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Eugene Weekly : News : 4.5.07

 

Kucinich Visits Eugene

Presidential candidate touts passion for peace

BY ALAN PITTMAN

Dennis Kucinich, the Democratic presidential primary contender with the strongest anti-war record, spoke about his passion for peace to a crowd of about 600 last week in Eugene and received standing ovations.

Dennis and Elizabeth Kucinich

Kucinich, a U.S. representative from Ohio, opposed the Iraq war from the beginning and has called for an immediate pull-out and end to war funding. "There's no one else running for president who has the record I have on these things," he said.

Kucinich ran for president in 2004, but finished sixth in the Democratic primary. In Eugene, Kucinich won 26 percent of the vote compared to 69 percent for John Kerry.

Kucinich's plan for Iraq is to immediately stop additional funding. Already approved funding will support the troops through mid-July. By that time they will have all been brought home, he said.

A U.N. peacekeeping force including large contingents from Muslim nations would stabilize Iraq as U.S. troops leave. The plan acknowledges the fact that "the occupation is fueling the insurgency," Kucinich said.

He said the U.S. should not abandon Iraq but owes it to the Iraqi people to "spend the rest of our lives" to repair and reconstruct the war-torn nation. "Perhaps as many as a million Iraqis have been killed," Kucinich said. "Our nation in our name has been responsible for their murder."

"We need to redeem the soul of our nation, " Kucinich said, calling the war "a stain on our national history."

Kucinich decries the current reconstruction effort as a "criminal enterprise," describing the $10.8 billion in $100 bills shipped to Iraq that disappeared without accounting. He describes Blackwater and other security firms as private armies who make money by perpetuating war.

Kucinich said Bush administration officials should be "brought to justice" for their torture and illegal imprisonment policies. "They must be held accountable," he said. "Every single one."

The mainstream media have already dismissed Kucinich as a long shot. Kerry outspent him 20-fold in the 2004 primary. But Kucinich describes himself as the determined underdog that could.

Kucinich said even at 4'9" and 98 lbs. he made his high school football team as a third string quarterback. "Sometimes I was a quarterback and sometimes I was a football," he joked. Growing up in Cleveland, he said he lived in many different rentals, and twice he lived in cars.

At 23, Kucinich was elected to the Cleveland City Council and at 31, won election as the youngest mayor of a major U.S. city. While he was mayor, banks tied to a corporate utility threatened to put the city into loan default unless Kucinich agreed to sell the city's public utility to the corporation, he said. Kucinich refused, and the banks threw the city into default, costing Kucinich his re-election. Fifteen years later Kucinich was acclaimed for saving the city a fortune by having the foresight to not sell the municipal utility. The praise helped propel him into his congressional seat, he said.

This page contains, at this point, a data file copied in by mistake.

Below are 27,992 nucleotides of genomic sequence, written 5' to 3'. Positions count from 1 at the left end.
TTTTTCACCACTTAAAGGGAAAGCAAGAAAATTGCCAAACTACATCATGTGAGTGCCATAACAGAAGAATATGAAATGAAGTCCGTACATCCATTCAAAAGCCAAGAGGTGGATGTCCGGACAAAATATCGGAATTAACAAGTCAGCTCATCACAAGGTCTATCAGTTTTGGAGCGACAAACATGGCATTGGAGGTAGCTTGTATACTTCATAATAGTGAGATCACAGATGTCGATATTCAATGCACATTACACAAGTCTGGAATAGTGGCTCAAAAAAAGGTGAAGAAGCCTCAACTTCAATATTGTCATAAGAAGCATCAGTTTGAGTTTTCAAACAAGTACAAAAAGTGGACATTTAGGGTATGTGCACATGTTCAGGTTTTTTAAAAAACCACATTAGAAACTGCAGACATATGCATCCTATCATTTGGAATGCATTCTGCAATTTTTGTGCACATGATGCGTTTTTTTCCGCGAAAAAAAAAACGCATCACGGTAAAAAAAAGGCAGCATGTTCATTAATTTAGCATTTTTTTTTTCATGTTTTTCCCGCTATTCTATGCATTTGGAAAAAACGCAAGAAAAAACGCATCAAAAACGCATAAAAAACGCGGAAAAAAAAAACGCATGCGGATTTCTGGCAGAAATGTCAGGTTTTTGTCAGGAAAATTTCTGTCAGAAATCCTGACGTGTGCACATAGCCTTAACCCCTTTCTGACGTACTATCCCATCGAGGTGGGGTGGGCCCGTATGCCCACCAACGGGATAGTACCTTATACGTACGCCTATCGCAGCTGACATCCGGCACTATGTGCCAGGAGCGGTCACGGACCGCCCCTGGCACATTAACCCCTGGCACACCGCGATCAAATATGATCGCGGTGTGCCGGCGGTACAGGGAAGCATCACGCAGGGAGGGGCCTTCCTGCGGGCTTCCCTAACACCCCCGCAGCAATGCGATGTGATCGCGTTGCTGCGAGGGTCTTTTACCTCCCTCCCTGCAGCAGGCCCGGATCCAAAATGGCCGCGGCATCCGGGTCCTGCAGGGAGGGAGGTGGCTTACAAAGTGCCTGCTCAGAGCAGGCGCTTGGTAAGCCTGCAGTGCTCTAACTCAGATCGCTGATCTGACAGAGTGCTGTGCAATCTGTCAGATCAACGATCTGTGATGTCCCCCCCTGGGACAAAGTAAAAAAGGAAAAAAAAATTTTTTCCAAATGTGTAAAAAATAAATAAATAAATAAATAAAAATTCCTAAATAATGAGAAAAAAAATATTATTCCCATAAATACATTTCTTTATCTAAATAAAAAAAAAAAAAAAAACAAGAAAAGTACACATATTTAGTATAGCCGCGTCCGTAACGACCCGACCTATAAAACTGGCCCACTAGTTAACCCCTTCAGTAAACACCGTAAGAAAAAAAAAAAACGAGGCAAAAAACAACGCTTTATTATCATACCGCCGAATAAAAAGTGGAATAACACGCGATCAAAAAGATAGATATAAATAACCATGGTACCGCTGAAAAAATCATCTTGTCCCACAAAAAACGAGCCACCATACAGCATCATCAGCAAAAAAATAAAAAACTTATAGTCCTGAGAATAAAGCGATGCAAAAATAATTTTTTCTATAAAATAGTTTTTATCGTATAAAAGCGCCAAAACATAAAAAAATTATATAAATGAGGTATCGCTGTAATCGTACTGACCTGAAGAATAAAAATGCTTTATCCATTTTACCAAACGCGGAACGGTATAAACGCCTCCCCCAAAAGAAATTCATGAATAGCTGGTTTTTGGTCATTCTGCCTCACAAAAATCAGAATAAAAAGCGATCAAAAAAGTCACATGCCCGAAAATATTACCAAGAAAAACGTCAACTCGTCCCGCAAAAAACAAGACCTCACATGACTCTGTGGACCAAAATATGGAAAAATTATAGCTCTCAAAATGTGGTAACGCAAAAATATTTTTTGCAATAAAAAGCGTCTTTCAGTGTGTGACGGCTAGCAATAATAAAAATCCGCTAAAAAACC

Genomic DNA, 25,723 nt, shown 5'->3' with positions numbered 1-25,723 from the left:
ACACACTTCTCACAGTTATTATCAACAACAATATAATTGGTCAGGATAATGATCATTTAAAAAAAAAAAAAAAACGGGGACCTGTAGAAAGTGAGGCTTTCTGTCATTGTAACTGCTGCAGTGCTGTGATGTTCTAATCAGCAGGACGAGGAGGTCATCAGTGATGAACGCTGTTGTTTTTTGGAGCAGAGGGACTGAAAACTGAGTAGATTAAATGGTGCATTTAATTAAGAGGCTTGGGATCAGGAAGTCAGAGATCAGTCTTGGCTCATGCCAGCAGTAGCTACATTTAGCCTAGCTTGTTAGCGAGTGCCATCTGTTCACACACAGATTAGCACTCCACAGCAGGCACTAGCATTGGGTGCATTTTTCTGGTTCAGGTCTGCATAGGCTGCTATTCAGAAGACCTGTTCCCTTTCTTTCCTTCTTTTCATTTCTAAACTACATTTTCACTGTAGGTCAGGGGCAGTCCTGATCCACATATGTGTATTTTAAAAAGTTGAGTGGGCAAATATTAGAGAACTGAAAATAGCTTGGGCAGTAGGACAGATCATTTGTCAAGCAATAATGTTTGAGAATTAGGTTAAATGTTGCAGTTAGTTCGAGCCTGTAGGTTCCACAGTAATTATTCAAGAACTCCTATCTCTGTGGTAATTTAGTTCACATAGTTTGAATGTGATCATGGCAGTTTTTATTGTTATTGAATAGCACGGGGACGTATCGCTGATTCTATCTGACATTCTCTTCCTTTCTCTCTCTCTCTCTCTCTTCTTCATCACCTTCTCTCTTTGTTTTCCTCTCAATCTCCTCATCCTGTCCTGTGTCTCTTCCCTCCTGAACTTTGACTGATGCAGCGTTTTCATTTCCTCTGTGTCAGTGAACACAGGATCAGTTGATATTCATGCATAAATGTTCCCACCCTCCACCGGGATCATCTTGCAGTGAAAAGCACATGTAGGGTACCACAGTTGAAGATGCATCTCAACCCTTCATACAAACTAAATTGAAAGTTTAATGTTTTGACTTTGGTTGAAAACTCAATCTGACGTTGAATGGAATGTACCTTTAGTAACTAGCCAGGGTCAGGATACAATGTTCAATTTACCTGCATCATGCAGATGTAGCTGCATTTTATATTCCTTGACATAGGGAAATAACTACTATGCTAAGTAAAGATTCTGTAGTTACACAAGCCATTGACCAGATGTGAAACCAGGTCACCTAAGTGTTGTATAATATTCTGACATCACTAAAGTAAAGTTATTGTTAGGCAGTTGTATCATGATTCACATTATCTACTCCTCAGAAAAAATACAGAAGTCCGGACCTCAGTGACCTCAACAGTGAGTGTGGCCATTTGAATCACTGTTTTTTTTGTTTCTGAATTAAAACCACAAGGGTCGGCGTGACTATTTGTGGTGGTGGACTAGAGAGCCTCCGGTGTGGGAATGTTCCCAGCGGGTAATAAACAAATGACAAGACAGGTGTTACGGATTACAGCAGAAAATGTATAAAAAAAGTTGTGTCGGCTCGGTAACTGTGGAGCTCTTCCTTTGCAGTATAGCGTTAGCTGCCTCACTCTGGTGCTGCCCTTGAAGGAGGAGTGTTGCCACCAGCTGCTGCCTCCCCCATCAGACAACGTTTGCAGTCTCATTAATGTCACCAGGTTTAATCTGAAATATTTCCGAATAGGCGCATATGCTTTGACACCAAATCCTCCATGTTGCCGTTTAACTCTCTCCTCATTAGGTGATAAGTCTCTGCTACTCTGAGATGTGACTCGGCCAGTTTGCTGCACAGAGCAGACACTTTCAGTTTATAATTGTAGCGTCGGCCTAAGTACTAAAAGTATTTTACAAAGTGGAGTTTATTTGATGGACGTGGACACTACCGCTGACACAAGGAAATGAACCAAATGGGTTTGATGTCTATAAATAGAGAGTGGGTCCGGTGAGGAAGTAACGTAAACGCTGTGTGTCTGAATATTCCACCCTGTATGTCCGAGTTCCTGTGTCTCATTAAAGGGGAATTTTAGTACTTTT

Along the way Kucinich had a daughter, divorced twice, became a vegan, changed from anti-abortion to pro-choice and married a British woman with long red hair who's several inches taller than he but half his age of 60.

Two months before the 9/11 attacks, Kucinich called for the creation of a federal Department of Peace to pursue domestic and global nonviolence.

The "war on terror" is "a monstrous lie told to keep war in perpetuity," Kucinich said. Now, "our leaders act as sociopaths in the world community," he said. "We can't keep doing this."

"All over the world people are waiting for a new America to emerge," he said describing travels with his wife, Elizabeth. Just after the recent Israeli bombing of South Lebanon using U.S. bombs, Kucinich describes crying at the grave of a "cherubic" toddler who died when a U.S.-made bomb destroyed his apartment building. "Tell the American people we don't like your leaders, but we love them," Kucinich said members of a gathered crowd told him. "We don't hate Israel. We want to live in peace."

Kucinich called on voters to not be "dazzled by an American Idol type campaign" but to focus on real issues.

Kucinich said as president he would ban nuclear weapons and land mines, strictly limit global warming, protect endangered species and promote conservation and renewable energy. He said he would do away with international trade agreements such as NAFTA, GATT and the WTO that don't protect the environment and workers' rights.

"America should be leading the race to the top, not to the bottom," Kucinich said.